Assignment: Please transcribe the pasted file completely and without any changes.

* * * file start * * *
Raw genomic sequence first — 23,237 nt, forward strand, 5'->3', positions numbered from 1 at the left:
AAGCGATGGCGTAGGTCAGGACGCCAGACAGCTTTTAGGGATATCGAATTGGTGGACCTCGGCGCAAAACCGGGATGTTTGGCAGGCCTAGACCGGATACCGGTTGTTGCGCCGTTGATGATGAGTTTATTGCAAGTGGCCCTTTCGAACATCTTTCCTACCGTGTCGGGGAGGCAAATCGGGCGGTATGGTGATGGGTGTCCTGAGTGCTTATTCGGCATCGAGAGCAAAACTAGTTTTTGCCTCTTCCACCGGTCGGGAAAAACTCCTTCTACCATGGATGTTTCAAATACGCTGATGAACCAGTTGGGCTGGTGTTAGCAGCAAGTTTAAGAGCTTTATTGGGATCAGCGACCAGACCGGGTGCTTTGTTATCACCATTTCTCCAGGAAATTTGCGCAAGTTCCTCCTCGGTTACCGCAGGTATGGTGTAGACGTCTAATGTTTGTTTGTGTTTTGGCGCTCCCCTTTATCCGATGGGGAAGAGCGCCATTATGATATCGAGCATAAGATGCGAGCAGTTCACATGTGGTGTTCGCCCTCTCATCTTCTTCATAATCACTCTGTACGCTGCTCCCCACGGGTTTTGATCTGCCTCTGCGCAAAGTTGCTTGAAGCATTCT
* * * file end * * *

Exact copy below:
Raw genomic sequence first — 23,237 nt, forward strand, 5'->3', positions numbered from 1 at the left:
AAGCGATGGCGTAGGTCAGGACGCCAGACAGCTTTTAGGGATATCGAATTGGTGGACCTCGGCGCAAAACCGGGATGTTTGGCAGGCCTAGACCGGATACCGGTTGTTGCGCCGTTGATGATGAGTTTATTGCAAGTGGCCCTTTCGAACATCTTTCCTACCGTGTCGGGGAGGCAAATCGGGCGGTATGGTGATGGGTGTCCTGAGTGCTTATTCGGCATCGAGAGCAAAACTAGTTTTTGCCTCTTCCACCGGTCGGGAAAAACTCCTTCTACCATGGATGTTTCAAATACGCTGATGAACCAGTTGGGCTGGTGTTAGCAGCAAGTTTAAGAGCTTTATTGGGATCAGCGACCAGACCGGGTGCTTTGTTATCACCATTTCTCCAGGAAATTTGCGCAAGTTCCTCCTCGGTTACCGCAGGTATGGTGTAGACGTCTAATGTTTGTTTGTGTTTTGGCGCTCCCCTTTATCCGATGGGGAAGAGCGCCATTATGATATCGAGCATAAGATGCGAGCAGTTCACATGTGGTGTTCGCCCTCTCATCTTCTTCATAATCACTCTGTACGCTGCTCCCCACGGGTTTTGATCTGCCTCTGCGCAAAGTTGCTTGAAGCATTCT